- Two people died in a car crash outside of Houston on Saturday after the Tesla they were in ran off the road.
- Nobody was driving the car, authorities told local outlets.
- Tesla has come under fire for the way some drivers abuse its driver-assistance technology, Autopilot.
- See more stories on Insider's business page.
Two people are dead in Texas after the Tesla they were riding in hopped a curb, crashed into a tree, and burst into flames, local outlets report. Authorities said nobody was driving the car.
The crash occurred on Saturday evening in Spring, Texas, a Houston suburb, when a Tesla traveling at a high speed failed to negotiate a bend and went off the road, local television station KHOU reports. Once the blaze was put out, first responders found the bodies of two men, one in the passenger's seat and one in the back seat of the Tesla, Harris County Precinct 4 Constable Mark Herman told the outlet.
Judging by the physical evidence and their reconstruction of the incident, investigators concluded that there was nobody in the driver's seat at the time of the crash, Herman said.
"They are 100% certain that no one was in the driver seat driving that vehicle at the time of impact," Herman told KHOU. "They feel very confident just with the positioning of the bodies after the impact that there was no one driving that vehicle."
The deadly incident comes amid a new spate of Tesla crashes that may have involved Autopilot, the carmaker's advanced driver-assistance feature that comes standard on all of its new cars. It's not clear if Autopilot was switched on at the time of the crash.
Autopilot automates some highway-driving tasks, but it doesn't make cars autonomous, despite its moniker. Tesla has come under fire for Autopilot's misleading name, which critics say overstates the technology's ability and invites drivers to misuse it. Tesla also sells a bundle of more advanced driver-assistance features called "Full Self-Driving Capability," which also doesn't make cars drive themselves.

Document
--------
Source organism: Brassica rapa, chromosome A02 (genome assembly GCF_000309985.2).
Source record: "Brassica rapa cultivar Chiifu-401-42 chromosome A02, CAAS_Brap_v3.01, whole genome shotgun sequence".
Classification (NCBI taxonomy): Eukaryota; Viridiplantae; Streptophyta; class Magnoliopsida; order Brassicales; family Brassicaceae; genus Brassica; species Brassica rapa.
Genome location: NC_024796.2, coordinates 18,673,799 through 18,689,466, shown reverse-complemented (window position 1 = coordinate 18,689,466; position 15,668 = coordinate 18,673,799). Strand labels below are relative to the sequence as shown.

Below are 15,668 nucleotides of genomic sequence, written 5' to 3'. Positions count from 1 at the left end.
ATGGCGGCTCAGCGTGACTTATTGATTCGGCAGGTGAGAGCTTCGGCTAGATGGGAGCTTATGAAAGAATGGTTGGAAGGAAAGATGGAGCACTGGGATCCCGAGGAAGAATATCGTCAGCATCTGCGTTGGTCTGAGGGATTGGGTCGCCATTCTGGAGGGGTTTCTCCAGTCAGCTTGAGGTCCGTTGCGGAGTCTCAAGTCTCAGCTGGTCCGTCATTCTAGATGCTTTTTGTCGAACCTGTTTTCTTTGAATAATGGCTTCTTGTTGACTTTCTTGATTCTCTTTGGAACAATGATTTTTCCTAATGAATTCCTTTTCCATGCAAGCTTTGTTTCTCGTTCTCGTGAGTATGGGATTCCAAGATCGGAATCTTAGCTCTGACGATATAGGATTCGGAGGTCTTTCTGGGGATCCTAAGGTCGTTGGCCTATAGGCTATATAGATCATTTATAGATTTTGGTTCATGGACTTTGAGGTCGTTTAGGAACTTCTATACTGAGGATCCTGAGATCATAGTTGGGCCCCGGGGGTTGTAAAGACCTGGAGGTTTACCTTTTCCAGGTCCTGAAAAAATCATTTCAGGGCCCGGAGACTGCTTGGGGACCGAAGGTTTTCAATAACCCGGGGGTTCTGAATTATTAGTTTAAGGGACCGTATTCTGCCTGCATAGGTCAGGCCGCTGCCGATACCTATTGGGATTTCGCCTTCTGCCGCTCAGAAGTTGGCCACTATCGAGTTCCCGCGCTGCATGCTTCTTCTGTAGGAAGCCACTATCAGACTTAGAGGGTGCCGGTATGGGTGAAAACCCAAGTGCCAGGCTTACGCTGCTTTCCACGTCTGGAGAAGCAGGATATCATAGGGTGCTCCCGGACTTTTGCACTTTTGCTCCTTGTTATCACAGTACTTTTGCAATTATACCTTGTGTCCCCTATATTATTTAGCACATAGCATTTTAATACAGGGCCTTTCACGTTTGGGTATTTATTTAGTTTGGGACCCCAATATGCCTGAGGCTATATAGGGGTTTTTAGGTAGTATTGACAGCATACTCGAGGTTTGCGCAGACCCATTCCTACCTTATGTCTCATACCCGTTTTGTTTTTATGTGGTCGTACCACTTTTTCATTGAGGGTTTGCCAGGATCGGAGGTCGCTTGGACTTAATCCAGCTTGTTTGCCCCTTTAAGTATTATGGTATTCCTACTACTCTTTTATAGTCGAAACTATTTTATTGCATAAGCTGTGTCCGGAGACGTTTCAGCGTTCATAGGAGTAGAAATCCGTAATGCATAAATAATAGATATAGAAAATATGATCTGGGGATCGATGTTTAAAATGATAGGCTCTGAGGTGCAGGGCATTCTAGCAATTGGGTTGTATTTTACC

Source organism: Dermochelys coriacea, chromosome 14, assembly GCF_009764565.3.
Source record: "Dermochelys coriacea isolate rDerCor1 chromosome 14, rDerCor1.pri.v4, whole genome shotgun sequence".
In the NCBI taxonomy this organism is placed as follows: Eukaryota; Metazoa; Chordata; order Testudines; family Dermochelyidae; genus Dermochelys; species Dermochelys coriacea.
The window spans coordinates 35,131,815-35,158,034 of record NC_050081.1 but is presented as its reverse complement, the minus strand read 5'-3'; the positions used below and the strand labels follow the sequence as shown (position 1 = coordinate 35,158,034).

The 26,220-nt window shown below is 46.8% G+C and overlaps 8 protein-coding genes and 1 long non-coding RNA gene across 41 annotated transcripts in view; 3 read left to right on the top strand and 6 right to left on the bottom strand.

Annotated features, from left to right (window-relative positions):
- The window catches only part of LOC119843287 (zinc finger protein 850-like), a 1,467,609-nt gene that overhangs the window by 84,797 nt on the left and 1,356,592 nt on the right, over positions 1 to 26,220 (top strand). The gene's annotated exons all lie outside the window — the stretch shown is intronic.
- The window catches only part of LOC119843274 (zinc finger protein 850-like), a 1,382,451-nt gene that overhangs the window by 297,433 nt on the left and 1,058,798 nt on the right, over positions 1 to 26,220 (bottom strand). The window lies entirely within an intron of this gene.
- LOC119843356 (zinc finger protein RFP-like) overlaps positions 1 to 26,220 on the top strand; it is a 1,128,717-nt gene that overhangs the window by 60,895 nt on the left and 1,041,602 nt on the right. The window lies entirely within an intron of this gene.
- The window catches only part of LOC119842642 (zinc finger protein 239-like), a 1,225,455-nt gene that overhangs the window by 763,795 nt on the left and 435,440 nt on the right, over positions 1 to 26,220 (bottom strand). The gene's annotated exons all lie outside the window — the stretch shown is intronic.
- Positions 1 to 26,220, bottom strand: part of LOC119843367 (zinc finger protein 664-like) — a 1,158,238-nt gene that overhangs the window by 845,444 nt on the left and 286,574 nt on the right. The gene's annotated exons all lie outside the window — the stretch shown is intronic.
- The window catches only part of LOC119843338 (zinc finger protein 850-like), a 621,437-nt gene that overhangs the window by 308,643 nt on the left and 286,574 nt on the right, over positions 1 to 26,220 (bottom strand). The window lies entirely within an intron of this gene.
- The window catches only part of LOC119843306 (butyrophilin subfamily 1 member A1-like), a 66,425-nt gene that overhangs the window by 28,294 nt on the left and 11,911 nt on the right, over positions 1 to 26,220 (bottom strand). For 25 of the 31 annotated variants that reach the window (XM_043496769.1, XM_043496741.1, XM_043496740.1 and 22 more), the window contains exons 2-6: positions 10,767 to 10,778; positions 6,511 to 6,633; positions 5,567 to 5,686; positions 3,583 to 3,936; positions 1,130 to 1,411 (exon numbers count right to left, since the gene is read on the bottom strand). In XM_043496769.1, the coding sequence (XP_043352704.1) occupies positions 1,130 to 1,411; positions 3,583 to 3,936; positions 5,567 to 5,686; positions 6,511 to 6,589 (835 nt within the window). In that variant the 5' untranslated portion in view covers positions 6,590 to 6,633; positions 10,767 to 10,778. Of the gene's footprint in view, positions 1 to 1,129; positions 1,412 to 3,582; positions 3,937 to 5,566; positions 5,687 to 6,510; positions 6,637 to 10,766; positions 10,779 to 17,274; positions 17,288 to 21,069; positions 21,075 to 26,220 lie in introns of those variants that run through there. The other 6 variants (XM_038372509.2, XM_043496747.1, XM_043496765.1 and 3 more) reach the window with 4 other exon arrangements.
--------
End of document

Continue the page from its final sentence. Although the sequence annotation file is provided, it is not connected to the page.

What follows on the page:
The National Highway Traffic Safety Administration is investigating Autopilot's role in more than 20 Tesla crashes, including multiple where cars smashed into emergency vehicles stopped on the side of the road. Tesla says drivers need to pay full attention when using Autopilot, but there's still room for owners to abuse the system, as evidenced by numerous videos of people sleeping in the driver's seat or pulling other dangerous stunts.
Tesla monitors driver attention by requiring that they keep a hand on the steering wheel while Autopilot is engaged - something a reckless driver could theoretically do from the passenger's seat. General Motors' Super Cruise, on the other hand, uses internal cameras to tracks drivers' gaze and ensure they're looking at the road.
Neither Tesla nor NHTSA responded to Insider's request for comment.
It took firefighters four hours and 32,000 gallons of water to put out the blaze because the Tesla's batteries kept reigniting, KPRC reported. First responders had to call Tesla to ask how to put out the fire, according to the outlet.